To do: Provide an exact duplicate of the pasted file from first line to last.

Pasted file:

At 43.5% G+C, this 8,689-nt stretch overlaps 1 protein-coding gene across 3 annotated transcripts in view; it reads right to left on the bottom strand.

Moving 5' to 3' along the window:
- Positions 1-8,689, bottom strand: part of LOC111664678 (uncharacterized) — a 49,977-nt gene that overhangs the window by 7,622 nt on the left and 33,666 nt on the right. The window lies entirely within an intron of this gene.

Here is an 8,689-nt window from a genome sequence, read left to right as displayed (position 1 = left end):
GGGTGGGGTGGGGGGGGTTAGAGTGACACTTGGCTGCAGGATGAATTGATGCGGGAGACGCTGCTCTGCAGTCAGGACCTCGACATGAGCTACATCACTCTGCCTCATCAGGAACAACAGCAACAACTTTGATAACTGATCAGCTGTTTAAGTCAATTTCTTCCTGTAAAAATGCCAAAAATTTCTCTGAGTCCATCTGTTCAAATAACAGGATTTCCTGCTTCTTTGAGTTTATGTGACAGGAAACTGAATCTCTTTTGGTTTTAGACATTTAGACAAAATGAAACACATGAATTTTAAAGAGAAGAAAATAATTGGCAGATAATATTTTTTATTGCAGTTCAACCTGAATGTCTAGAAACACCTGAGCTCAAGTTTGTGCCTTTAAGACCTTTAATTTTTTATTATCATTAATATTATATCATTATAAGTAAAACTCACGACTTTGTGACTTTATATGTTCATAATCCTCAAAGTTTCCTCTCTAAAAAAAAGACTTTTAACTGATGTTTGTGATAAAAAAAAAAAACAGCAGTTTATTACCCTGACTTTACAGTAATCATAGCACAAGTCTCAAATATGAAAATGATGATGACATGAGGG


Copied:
At 43.5% G+C, this 8,689-nt stretch overlaps 1 protein-coding gene across 3 annotated transcripts in view; it reads right to left on the bottom strand.

Moving 5' to 3' along the window:
- Positions 1-8,689, bottom strand: part of LOC111664678 (uncharacterized) — a 49,977-nt gene that overhangs the window by 7,622 nt on the left and 33,666 nt on the right. The window lies entirely within an intron of this gene.

Here is an 8,689-nt window from a genome sequence, read left to right as displayed (position 1 = left end):
GGGTGGGGTGGGGGGGGTTAGAGTGACACTTGGCTGCAGGATGAATTGATGCGGGAGACGCTGCTCTGCAGTCAGGACCTCGACATGAGCTACATCACTCTGCCTCATCAGGAACAACAGCAACAACTTTGATAACTGATCAGCTGTTTAAGTCAATTTCTTCCTGTAAAAATGCCAAAAATTTCTCTGAGTCCATCTGTTCAAATAACAGGATTTCCTGCTTCTTTGAGTTTATGTGACAGGAAACTGAATCTCTTTTGGTTTTAGACATTTAGACAAAATGAAACACATGAATTTTAAAGAGAAGAAAATAATTGGCAGATAATATTTTTTATTGCAGTTCAACCTGAATGTCTAGAAACACCTGAGCTCAAGTTTGTGCCTTTAAGACCTTTAATTTTTTATTATCATTAATATTATATCATTATAAGTAAAACTCACGACTTTGTGACTTTATATGTTCATAATCCTCAAAGTTTCCTCTCTAAAAAAAAGACTTTTAACTGATGTTTGTGATAAAAAAAAAAAACAGCAGTTTATTACCCTGACTTTACAGTAATCATAGCACAAGTCTCAAATATGAAAATGATGATGACATGAGGG